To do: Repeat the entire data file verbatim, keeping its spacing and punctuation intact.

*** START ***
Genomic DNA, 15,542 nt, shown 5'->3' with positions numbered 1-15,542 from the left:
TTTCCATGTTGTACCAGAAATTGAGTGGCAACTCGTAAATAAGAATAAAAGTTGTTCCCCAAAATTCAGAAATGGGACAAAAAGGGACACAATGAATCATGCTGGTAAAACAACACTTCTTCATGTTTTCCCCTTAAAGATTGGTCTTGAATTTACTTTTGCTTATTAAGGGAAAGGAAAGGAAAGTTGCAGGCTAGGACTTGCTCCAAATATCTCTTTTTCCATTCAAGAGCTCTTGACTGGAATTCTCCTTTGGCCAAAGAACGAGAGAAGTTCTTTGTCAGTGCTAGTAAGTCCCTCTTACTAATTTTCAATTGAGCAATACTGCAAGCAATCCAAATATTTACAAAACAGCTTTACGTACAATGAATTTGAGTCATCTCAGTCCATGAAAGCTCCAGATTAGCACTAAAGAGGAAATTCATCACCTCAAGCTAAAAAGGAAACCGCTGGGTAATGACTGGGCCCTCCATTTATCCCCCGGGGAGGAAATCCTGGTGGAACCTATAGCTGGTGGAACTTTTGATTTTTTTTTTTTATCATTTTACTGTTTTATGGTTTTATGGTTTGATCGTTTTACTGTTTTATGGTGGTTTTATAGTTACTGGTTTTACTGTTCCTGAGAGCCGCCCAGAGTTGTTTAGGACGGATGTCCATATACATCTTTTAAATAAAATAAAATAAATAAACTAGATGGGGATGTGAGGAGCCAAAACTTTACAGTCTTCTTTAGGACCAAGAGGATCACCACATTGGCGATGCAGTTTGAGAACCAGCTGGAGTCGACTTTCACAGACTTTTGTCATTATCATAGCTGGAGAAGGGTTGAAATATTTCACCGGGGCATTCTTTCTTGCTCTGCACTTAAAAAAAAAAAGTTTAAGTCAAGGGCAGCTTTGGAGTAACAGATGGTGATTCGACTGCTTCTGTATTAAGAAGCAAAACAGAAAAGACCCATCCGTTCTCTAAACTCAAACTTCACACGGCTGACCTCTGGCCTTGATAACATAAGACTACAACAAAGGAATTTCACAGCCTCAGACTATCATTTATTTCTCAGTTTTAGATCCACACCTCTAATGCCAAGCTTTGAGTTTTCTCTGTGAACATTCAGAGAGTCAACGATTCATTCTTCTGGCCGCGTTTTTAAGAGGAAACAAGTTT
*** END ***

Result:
Genomic DNA, 15,542 nt, shown 5'->3' with positions numbered 1-15,542 from the left:
TTTCCATGTTGTACCAGAAATTGAGTGGCAACTCGTAAATAAGAATAAAAGTTGTTCCCCAAAATTCAGAAATGGGACAAAAAGGGACACAATGAATCATGCTGGTAAAACAACACTTCTTCATGTTTTCCCCTTAAAGATTGGTCTTGAATTTACTTTTGCTTATTAAGGGAAAGGAAAGGAAAGTTGCAGGCTAGGACTTGCTCCAAATATCTCTTTTTCCATTCAAGAGCTCTTGACTGGAATTCTCCTTTGGCCAAAGAACGAGAGAAGTTCTTTGTCAGTGCTAGTAAGTCCCTCTTACTAATTTTCAATTGAGCAATACTGCAAGCAATCCAAATATTTACAAAACAGCTTTACGTACAATGAATTTGAGTCATCTCAGTCCATGAAAGCTCCAGATTAGCACTAAAGAGGAAATTCATCACCTCAAGCTAAAAAGGAAACCGCTGGGTAATGACTGGGCCCTCCATTTATCCCCCGGGGAGGAAATCCTGGTGGAACCTATAGCTGGTGGAACTTTTGATTTTTTTTTTTTATCATTTTACTGTTTTATGGTTTTATGGTTTGATCGTTTTACTGTTTTATGGTGGTTTTATAGTTACTGGTTTTACTGTTCCTGAGAGCCGCCCAGAGTTGTTTAGGACGGATGTCCATATACATCTTTTAAATAAAATAAAATAAATAAACTAGATGGGGATGTGAGGAGCCAAAACTTTACAGTCTTCTTTAGGACCAAGAGGATCACCACATTGGCGATGCAGTTTGAGAACCAGCTGGAGTCGACTTTCACAGACTTTTGTCATTATCATAGCTGGAGAAGGGTTGAAATATTTCACCGGGGCATTCTTTCTTGCTCTGCACTTAAAAAAAAAAAGTTTAAGTCAAGGGCAGCTTTGGAGTAACAGATGGTGATTCGACTGCTTCTGTATTAAGAAGCAAAACAGAAAAGACCCATCCGTTCTCTAAACTCAAACTTCACACGGCTGACCTCTGGCCTTGATAACATAAGACTACAACAAAGGAATTTCACAGCCTCAGACTATCATTTATTTCTCAGTTTTAGATCCACACCTCTAATGCCAAGCTTTGAGTTTTCTCTGTGAACATTCAGAGAGTCAACGATTCATTCTTCTGGCCGCGTTTTTAAGAGGAAACAAGTTT